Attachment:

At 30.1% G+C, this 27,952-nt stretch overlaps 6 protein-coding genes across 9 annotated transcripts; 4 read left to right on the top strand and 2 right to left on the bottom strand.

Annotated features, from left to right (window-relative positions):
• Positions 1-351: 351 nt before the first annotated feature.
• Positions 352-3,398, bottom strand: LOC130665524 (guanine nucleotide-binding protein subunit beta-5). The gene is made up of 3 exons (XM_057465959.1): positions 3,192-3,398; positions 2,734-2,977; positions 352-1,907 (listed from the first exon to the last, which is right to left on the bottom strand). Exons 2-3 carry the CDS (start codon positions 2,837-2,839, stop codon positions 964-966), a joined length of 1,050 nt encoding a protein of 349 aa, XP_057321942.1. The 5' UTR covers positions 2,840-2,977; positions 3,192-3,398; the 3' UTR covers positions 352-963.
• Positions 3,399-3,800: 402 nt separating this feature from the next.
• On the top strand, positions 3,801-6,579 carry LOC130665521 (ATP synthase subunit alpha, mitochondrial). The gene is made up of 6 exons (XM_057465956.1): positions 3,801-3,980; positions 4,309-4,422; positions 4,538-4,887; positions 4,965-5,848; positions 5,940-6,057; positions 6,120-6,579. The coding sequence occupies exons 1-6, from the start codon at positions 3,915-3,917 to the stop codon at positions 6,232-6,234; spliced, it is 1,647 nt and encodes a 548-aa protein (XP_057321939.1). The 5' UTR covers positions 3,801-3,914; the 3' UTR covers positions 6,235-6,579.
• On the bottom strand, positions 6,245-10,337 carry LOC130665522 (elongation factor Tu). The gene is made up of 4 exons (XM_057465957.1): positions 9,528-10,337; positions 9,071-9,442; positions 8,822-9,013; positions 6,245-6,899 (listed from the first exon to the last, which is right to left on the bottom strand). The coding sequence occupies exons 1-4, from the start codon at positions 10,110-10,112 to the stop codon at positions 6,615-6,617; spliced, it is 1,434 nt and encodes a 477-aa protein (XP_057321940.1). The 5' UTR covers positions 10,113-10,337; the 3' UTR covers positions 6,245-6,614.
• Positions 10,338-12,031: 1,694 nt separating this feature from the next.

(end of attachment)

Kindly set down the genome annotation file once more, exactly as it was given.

At 30.1% G+C, this 27,952-nt stretch overlaps 6 protein-coding genes across 9 annotated transcripts; 4 read left to right on the top strand and 2 right to left on the bottom strand.

Annotated features, from left to right (window-relative positions):
• Positions 1-351: 351 nt before the first annotated feature.
• Positions 352-3,398, bottom strand: LOC130665524 (guanine nucleotide-binding protein subunit beta-5). The gene is made up of 3 exons (XM_057465959.1): positions 3,192-3,398; positions 2,734-2,977; positions 352-1,907 (listed from the first exon to the last, which is right to left on the bottom strand). Exons 2-3 carry the CDS (start codon positions 2,837-2,839, stop codon positions 964-966), a joined length of 1,050 nt encoding a protein of 349 aa, XP_057321942.1. The 5' UTR covers positions 2,840-2,977; positions 3,192-3,398; the 3' UTR covers positions 352-963.
• Positions 3,399-3,800: 402 nt separating this feature from the next.
• On the top strand, positions 3,801-6,579 carry LOC130665521 (ATP synthase subunit alpha, mitochondrial). The gene is made up of 6 exons (XM_057465956.1): positions 3,801-3,980; positions 4,309-4,422; positions 4,538-4,887; positions 4,965-5,848; positions 5,940-6,057; positions 6,120-6,579. The coding sequence occupies exons 1-6, from the start codon at positions 3,915-3,917 to the stop codon at positions 6,232-6,234; spliced, it is 1,647 nt and encodes a 548-aa protein (XP_057321939.1). The 5' UTR covers positions 3,801-3,914; the 3' UTR covers positions 6,235-6,579.
• On the bottom strand, positions 6,245-10,337 carry LOC130665522 (elongation factor Tu). The gene is made up of 4 exons (XM_057465957.1): positions 9,528-10,337; positions 9,071-9,442; positions 8,822-9,013; positions 6,245-6,899 (listed from the first exon to the last, which is right to left on the bottom strand). The coding sequence occupies exons 1-4, from the start codon at positions 10,110-10,112 to the stop codon at positions 6,615-6,617; spliced, it is 1,434 nt and encodes a 477-aa protein (XP_057321940.1). The 5' UTR covers positions 10,113-10,337; the 3' UTR covers positions 6,245-6,614.
• Positions 10,338-12,031: 1,694 nt separating this feature from the next.